Lakewood City Council questions what blighted is

City wrangles with how to go about implementing Question 200

Posted 8/28/19

At an Aug. 26 Lakewood City Council study session over implementing the Lakewood Strategic Growth Initiative, Lakewood Economic Director Robert Smith showed a map of areas in the city that could …

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Lakewood City Council questions what blighted is

City wrangles with how to go about implementing Question 200

Posted

At an Aug. 26 Lakewood City Council study session over implementing the Lakewood Strategic Growth Initiative, Lakewood Economic Director Robert Smith showed a map of areas in the city that could still see redevelopment if considered blighted or distressed — something required by the initiative.

As city staff has tried to piece together what blighted means, it turned to state and federal definitions, including urban renewal areas, opportunity zones, low income housing tax credit sites, qualified community development block grant target areas and enterprise zone program areas. If all properties that fall under those categories were defined as "blighted" as far as Question 200 is concerned, then Smith estimates around 40% of the city is still eligible for redevelopment.

“In my opinion there was nothing in this ordinance that would cause people to believe that we were going to apply (the Lakewood Strategic Growth Initiative) to (about) half of the city,” said Lakewood City Councilmember Charley Able saying it seemed higher than what voters expected.

The topic of blighted areas was heavily discussed at the study session. The Lakewood Strategic Growth Initiative, known as Question 200, passed by voters on July 2 by more than 5% of the vote. It limits new home construction to 1% of the city's housing stock and requires Lakewood City Council to hold a public hearing and vote to approve residential projects with 40 units or more. There was City Council involvement on residential development decisions before the initiative passed.

Among areas that may be considered blighted and primed for redevelopment include areas near Wadsworth and Sheridan and Sixth Avenue to Colfax as they fall under opportunity zones, Smith said at the study session.

Lakewood Mayor Adam Paul said once the ballot question was passed, it became an “animal” of the city's. Some members of City Council disagreed with each other about how to define blighted, but Cathy Kentner, the proponent of the initiative, said during public comment that blighted should be defined strictly by urban renewal areas.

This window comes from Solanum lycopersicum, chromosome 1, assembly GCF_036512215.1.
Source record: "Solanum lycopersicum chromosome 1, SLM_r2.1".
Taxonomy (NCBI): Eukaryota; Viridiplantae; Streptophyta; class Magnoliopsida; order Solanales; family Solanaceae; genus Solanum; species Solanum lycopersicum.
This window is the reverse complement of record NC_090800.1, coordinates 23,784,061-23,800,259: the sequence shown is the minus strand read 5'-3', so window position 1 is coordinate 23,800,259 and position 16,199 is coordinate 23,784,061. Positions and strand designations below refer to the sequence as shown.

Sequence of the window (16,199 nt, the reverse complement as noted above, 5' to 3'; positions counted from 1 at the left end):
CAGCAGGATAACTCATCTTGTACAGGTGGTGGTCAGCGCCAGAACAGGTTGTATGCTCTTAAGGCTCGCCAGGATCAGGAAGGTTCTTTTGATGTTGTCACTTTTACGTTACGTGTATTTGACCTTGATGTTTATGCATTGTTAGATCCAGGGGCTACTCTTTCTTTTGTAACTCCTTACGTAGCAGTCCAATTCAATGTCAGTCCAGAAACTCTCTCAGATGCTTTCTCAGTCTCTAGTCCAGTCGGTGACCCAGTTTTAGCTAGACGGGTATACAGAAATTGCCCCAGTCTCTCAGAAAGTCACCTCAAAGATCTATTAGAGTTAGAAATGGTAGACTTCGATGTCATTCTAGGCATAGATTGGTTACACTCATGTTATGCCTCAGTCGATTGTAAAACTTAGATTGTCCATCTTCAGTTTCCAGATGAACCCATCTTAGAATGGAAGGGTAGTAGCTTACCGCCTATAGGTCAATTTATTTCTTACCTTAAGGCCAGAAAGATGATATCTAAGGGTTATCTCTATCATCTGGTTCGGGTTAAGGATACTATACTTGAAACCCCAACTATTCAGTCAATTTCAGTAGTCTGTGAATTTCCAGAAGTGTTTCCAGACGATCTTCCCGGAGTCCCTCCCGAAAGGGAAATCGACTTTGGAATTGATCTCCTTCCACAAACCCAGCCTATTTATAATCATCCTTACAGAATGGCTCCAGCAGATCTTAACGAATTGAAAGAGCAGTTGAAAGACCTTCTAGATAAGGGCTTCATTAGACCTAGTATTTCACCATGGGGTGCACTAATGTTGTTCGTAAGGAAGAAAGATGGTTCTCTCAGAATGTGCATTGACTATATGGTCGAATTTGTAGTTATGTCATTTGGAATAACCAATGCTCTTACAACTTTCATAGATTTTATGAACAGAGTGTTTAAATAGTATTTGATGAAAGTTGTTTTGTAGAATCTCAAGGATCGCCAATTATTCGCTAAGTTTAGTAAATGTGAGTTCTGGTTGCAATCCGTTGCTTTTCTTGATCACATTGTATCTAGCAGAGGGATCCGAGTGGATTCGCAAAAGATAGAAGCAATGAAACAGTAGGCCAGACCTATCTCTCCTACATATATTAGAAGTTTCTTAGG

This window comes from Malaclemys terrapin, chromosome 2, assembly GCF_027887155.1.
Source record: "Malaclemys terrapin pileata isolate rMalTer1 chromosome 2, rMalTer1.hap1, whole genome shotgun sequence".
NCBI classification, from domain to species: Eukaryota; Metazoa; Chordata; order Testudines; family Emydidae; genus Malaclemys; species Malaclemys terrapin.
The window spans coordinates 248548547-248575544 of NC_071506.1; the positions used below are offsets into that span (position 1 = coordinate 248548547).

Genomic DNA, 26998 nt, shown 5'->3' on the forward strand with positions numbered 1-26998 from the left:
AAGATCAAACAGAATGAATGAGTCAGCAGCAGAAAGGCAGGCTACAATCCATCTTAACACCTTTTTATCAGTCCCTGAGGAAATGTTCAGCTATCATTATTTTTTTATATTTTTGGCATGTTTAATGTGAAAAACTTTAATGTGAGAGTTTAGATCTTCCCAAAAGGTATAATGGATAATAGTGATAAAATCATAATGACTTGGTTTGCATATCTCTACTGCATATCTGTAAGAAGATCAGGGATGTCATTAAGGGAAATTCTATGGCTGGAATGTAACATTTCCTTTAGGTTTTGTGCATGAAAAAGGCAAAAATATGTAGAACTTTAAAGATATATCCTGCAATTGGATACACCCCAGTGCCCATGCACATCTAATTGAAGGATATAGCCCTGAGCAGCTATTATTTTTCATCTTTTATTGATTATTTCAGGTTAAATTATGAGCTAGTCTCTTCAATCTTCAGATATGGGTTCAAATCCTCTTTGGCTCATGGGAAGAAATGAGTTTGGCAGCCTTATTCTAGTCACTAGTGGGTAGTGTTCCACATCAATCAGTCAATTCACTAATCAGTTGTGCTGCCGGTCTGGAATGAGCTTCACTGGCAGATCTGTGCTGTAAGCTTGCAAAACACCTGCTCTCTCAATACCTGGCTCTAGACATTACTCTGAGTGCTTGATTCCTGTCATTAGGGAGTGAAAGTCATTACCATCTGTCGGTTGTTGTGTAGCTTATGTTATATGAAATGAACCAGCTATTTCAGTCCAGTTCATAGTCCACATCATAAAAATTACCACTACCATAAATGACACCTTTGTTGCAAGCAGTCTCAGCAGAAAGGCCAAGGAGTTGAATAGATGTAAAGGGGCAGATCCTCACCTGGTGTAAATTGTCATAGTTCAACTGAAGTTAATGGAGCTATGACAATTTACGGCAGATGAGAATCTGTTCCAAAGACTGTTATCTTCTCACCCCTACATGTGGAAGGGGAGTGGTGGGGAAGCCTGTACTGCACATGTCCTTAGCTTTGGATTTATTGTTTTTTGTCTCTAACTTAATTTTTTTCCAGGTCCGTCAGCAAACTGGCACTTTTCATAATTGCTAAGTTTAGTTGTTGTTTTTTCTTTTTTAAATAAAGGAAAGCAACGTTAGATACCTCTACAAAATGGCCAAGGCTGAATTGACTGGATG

Urban renewal laws give municipal governments a chance to create urban renewal projects as a way to improve specifically designated blighted areas. Under urban renewal laws, blighted conditions include deteriorating structures and deteriorating site improvements, faulty streets or lot layouts, unsanitary or unsafe conditions, inadequate public facilities, code violations and other factors.

Currently Lakewood has three reinvestment areas — the city's name for urban renewal areas — include the West Alameda Avenue Corridor Redevelopment Area, something the city describes as being a catalyst in transforming land to create a downtown Lakewood like Belmar, the Colfax-Wadsworth Reinvestment District, an area where a Kmart once resided and the West Colfax Avenue Corridor Reinvestment Area, running from Sheridan Boulevard to Simms Street.

As public comment went on, at least three people expressed concerns that the growth cap can stunt growth in areas that are in need of redevelopment, particularly along West Colfax Avenue where the city's 40 West Arts District resides.

In 2006, Lakewood adopted the West Colfax Avenue Action Plan, establishing a vision to beautify and enhance the economic vitality of West Colfax Avenue from Sheridan Boulevard to Indiana Street.

“There's a long list of these people that believed in what we told them. That we would allow new investment,” said Bill Marino, 40 West Arts District board chair and executive director for the Lakewood West Colfax Business Improvement District. “I understand the ordinance is about dwelling units. but commercial development is all about people — people and the folks that become customers and patrons.”

“I'm for all people in Lakewood in all wards, but we have differences and needs,” Marino added.

Other highlights from the study session included an agreement by council to allow Lakewood's planning commission to review affordable housing allocation requests. Part of the Lakewood Strategic Growth Initiative includes provisions that requires builders to receive growth cap allocations for a building permit. In July, City Council approved a motion that will allow for all development projects as of July 12 that have properly completed and filed necessary documentation to continue without having to obtain an allocation until Dec. 31, including projects that haven't received a building permit yet.

“As we work through implementing this, having the opportunity for additional public comment and conversations to work through any issues with (a) development would be beneficial for everyone. I think that we should have (projects) heard by planning commission — that way the community has more time to get up to speed on (a) project,” said City Councilmember Dana Gutwein.

Lakewood City Council will continue to discuss how to implement the Lakewood Strategic Growth Initiative throughout the rest of the year.

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